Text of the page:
So I just played Quest Hunter and encountered a very peculiar (in my opinion) inconsistency:
My question is WHY?
Apparently 'summon' is NOT dependent on the actual player summoning minions (otherwise the opponent summoning minoins shouldn't count) but 'players' (?) summoning minions?
I noticed that as well, but... hey... Blizzard isn't exactly known of consistency.
My guess would be that the game is only looking for how many minions are added to your side of the game board, not how many minions the player summons in general.That is also why Faceless Corrupter only counts for one.
Gosh dang it, cards bad.
Totally agree. While the priest quest counts anduin healing the ennemy properly, the hunter quest and side quest mechanics seems sloppy as hell and full of inconsistencies
ARES summons Erymanthian Huffer.
ARES declares attack with Huffer .
Adonis' hp reached 0. ARES wins!
Pretty likely so. Still the In-Game description is very much misleading...
Well at least it's implemented in the most fair way.. imagine playing leeroy and advancing your opponent's quest, also leeroy is good enough in quest hunter as well so buffing that interaction is also totally not needed..
Quote From CableKnightMy guess would be that the game is only looking for how many minions are added to your side of the game board, not how many minions the player summons in general.That is also why Faceless Corrupter only counts for one.
Faceless Corrupter don't summon a new one, but he transforms an existing one. It would be weird, if you get a second count you already got for the usual 1/1 you had on the board. This is fine and consistent.
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Works as intended, you summon the minions for your opponent, not for you. That's why you don't get the quest count. Why should the quest condition consider the summoning for your opponent? I don't understand and it has nothing to do with consistency.
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Any cards your opponent plays, that summon minions for you, count towards your Quest
Because you get minions on your board that's why it counts. Why shouldn't it? I don't understand your problem.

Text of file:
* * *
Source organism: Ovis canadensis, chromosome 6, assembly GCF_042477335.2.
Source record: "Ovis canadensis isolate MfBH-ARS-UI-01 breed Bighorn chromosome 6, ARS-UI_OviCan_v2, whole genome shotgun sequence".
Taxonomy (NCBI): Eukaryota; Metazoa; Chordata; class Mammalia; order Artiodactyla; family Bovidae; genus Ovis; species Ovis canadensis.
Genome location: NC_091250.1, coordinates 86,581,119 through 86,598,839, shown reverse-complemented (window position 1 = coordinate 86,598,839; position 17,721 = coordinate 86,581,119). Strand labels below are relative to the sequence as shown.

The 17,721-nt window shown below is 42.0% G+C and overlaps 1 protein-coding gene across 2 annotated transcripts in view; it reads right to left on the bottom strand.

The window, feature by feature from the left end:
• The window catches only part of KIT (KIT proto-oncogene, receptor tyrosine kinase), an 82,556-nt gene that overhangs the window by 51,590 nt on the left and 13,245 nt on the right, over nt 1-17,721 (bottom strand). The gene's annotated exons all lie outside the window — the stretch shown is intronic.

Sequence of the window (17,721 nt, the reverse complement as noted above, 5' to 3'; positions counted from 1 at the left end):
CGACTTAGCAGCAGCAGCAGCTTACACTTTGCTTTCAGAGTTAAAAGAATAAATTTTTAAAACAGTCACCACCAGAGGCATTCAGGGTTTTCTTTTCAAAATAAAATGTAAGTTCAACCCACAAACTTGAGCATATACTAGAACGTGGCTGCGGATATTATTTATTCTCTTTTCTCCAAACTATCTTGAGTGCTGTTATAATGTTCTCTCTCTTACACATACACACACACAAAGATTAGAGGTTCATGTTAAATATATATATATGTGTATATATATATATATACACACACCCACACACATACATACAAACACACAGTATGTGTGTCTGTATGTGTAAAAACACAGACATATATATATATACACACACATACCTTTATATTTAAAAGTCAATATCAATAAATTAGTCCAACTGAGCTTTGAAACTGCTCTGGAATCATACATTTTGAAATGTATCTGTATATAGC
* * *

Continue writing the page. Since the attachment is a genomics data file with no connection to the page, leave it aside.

Pretty sure you DO advance your opponents quest by playing Leeroy...
This can be pretty much summarized by 'who summons a minion' and hence who should benefit by a summon. There are several minions summoning tokens for you and/or your opponent. So which of these summons should count towards your quest? That's the question at hand.
Quote From NuagooPretty sure you DO advance your opponents quest by playing Leeroy...
It does? I missed your second point probably :/ (read too fast) well it's a rare scenario when was the last time you saw your opponent play leeroy and you didn't die?
guess it just counts your side of the board in summon and corrupter is not a summon but a transform and that doesn't count.
It doesn't... Just tried it -_-
I saw someone playing paladin and was shocked when brazen zealot got a buff when a friendly minion was magnetised, but not the case for Hunter quest
Honestly the main reason for issues like this is simply keeping card text clean. Blizzard have always held a design philosophy with Hearthstone that certain things simply won't be stated in any depth in the client simply because it would lead to UI cluttering.
What's actually happening when you play something like Leeroy, rather than you summoning the whelps, is you force your opponent to summon whelps. But that would lead to multiple lines of additional game text to explain what's happening, and the cases in which that actually matters are absolutely tiny. So, they leave it unexplained because to even encounter it you're going to need a specific, niche set of legendaries - and when it happens once, you then know the interaction going forward anyway.
I support that philosophy from a game design perspective, personally. Though the card game purist in me hates it, because I'm used to physical games where the card text has to be read in fine print to understand perfectly.
I see you when you're sleeping; I'm gone before you wake
I'm not as good as turn 4 Barnes; But I'm at least a Twilight Drake
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